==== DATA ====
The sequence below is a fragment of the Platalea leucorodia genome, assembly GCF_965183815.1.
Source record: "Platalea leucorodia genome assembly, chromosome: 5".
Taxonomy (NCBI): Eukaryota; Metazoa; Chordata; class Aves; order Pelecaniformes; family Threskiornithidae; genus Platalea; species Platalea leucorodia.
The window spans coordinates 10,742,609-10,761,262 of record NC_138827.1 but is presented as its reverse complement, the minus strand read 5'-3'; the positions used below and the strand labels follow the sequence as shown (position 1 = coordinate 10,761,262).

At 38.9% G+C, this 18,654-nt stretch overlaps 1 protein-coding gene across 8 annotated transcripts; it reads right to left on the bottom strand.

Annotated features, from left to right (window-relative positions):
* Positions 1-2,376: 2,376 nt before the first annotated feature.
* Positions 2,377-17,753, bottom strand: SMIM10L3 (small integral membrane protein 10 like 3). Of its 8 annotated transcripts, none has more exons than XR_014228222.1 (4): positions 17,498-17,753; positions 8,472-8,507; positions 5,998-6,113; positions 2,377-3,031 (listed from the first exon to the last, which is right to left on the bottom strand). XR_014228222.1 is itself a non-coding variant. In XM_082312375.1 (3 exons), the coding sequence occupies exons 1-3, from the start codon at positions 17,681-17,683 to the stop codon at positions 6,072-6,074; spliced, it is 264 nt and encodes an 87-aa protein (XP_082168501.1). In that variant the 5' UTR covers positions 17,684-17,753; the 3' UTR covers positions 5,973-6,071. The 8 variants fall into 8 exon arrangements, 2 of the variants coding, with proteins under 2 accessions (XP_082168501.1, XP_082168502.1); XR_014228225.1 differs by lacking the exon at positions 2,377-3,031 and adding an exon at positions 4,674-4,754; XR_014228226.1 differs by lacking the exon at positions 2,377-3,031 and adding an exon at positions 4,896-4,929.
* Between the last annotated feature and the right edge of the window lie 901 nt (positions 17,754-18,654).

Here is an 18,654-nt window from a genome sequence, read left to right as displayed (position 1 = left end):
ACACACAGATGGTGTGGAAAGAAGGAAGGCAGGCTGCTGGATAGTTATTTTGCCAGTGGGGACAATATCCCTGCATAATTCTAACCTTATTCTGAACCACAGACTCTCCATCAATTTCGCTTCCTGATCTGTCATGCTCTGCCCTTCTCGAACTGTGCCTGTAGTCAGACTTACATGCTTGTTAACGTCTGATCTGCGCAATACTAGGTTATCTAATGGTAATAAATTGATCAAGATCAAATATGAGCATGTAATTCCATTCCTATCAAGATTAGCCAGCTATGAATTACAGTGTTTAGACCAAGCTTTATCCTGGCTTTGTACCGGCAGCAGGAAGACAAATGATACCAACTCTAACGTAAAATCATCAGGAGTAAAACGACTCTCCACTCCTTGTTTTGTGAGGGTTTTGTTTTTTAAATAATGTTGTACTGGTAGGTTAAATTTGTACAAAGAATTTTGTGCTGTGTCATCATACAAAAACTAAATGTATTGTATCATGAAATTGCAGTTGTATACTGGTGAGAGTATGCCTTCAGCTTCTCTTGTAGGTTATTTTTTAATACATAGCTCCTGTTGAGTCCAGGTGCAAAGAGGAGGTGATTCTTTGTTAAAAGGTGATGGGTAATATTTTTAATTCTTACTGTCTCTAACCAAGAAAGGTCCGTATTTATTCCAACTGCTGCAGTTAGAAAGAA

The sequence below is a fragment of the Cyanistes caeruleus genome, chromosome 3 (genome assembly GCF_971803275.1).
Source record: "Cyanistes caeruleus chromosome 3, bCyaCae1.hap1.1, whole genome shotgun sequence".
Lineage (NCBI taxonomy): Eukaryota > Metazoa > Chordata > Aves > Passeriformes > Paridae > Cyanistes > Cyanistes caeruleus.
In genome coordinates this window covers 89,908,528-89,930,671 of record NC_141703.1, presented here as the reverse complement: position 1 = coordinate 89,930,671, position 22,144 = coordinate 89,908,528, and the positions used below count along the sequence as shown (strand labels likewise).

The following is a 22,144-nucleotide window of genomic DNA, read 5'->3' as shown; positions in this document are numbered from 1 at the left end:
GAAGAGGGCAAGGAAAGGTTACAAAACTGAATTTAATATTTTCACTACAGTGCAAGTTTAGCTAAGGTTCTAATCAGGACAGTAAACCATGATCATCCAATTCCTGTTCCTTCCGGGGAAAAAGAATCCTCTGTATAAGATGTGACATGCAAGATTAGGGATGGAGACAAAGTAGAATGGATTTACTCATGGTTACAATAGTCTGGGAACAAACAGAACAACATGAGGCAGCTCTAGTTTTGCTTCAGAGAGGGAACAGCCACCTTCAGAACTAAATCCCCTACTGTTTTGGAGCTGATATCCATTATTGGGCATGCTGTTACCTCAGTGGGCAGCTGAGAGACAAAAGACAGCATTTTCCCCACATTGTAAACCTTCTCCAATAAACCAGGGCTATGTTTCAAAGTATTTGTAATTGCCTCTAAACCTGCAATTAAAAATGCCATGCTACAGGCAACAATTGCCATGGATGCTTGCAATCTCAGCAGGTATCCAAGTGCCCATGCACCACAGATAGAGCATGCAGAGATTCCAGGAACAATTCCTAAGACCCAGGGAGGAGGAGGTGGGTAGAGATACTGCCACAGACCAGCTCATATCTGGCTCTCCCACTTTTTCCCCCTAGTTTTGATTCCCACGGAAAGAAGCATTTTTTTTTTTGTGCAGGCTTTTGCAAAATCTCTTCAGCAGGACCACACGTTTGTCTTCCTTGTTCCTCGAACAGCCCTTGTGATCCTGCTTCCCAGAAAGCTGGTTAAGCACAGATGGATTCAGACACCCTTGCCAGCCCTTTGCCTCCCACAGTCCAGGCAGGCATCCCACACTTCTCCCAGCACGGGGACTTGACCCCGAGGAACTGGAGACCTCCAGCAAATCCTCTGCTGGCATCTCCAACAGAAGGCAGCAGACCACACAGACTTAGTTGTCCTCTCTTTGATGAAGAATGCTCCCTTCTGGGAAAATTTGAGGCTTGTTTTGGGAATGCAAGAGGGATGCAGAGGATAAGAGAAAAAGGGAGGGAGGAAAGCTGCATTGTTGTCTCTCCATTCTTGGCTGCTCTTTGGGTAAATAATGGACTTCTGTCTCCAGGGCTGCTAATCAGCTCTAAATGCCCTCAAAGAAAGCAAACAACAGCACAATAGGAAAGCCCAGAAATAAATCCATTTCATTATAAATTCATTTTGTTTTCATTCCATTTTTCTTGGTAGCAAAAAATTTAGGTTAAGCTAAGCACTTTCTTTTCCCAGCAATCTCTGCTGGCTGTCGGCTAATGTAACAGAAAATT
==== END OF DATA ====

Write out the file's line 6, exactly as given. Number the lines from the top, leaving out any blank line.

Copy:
Annotated features, from left to right (window-relative positions):